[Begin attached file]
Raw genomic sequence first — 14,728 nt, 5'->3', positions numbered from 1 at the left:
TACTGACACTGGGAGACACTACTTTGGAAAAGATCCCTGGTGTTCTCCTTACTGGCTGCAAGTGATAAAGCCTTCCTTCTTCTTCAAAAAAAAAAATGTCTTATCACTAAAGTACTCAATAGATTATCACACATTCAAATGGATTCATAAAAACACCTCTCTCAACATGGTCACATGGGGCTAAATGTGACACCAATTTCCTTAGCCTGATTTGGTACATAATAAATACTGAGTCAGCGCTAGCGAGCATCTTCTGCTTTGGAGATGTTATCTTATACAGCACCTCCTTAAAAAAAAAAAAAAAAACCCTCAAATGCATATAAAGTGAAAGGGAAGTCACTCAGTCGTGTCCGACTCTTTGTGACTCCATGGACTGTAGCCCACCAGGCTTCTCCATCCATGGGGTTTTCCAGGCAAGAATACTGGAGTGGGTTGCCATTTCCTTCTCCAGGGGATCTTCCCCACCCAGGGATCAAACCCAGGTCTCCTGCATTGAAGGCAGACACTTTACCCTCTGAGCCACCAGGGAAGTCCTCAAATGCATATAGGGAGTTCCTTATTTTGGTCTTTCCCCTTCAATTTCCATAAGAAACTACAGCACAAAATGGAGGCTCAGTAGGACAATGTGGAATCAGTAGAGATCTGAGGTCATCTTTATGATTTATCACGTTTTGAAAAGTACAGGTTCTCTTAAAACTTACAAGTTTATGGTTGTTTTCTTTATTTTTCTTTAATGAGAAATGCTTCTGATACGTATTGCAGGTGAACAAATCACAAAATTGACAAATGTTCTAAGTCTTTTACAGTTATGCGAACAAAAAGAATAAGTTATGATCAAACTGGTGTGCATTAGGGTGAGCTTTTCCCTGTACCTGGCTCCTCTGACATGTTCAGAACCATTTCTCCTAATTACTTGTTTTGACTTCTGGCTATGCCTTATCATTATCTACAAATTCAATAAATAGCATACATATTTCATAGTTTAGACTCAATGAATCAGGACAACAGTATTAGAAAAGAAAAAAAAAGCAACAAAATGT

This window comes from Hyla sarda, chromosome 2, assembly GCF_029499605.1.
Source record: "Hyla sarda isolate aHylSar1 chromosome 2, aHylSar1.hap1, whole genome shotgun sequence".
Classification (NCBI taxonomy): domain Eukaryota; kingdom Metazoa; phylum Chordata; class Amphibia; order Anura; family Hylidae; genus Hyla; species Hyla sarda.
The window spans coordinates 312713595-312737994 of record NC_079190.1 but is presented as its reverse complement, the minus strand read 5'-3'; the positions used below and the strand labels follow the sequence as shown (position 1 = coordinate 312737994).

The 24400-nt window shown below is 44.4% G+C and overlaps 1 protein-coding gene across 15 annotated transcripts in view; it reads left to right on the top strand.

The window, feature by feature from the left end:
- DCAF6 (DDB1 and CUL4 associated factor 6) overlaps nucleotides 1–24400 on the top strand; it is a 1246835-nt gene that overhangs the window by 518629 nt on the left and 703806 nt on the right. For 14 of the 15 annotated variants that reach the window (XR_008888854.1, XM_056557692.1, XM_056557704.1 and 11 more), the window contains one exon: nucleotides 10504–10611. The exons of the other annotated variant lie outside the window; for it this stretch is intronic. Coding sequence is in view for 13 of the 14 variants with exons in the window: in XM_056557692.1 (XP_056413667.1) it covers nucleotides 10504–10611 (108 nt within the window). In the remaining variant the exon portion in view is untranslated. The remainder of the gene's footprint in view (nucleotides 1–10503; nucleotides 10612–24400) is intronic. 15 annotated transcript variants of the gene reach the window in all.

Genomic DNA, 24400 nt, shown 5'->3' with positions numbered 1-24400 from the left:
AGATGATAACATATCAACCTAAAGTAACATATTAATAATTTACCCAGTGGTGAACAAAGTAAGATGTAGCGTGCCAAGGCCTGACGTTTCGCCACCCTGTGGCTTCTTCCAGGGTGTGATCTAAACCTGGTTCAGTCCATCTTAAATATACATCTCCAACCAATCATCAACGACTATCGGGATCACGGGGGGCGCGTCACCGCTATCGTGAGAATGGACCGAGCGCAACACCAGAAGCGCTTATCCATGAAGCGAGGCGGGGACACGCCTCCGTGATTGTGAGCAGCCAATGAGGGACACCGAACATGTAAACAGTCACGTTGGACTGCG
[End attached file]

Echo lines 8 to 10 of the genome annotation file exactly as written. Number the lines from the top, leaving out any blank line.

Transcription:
The window, feature by feature from the left end:
- DCAF6 (DDB1 and CUL4 associated factor 6) overlaps nucleotides 1–24400 on the top strand; it is a 1246835-nt gene that overhangs the window by 518629 nt on the left and 703806 nt on the right. For 14 of the 15 annotated variants that reach the window (XR_008888854.1, XM_056557692.1, XM_056557704.1 and 11 more), the window contains one exon: nucleotides 10504–10611. The exons of the other annotated variant lie outside the window; for it this stretch is intronic. Coding sequence is in view for 13 of the 14 variants with exons in the window: in XM_056557692.1 (XP_056413667.1) it covers nucleotides 10504–10611 (108 nt within the window). In the remaining variant the exon portion in view is untranslated. The remainder of the gene's footprint in view (nucleotides 1–10503; nucleotides 10612–24400) is intronic. 15 annotated transcript variants of the gene reach the window in all.

Genomic DNA, 24400 nt, shown 5'->3' with positions numbered 1-24400 from the left: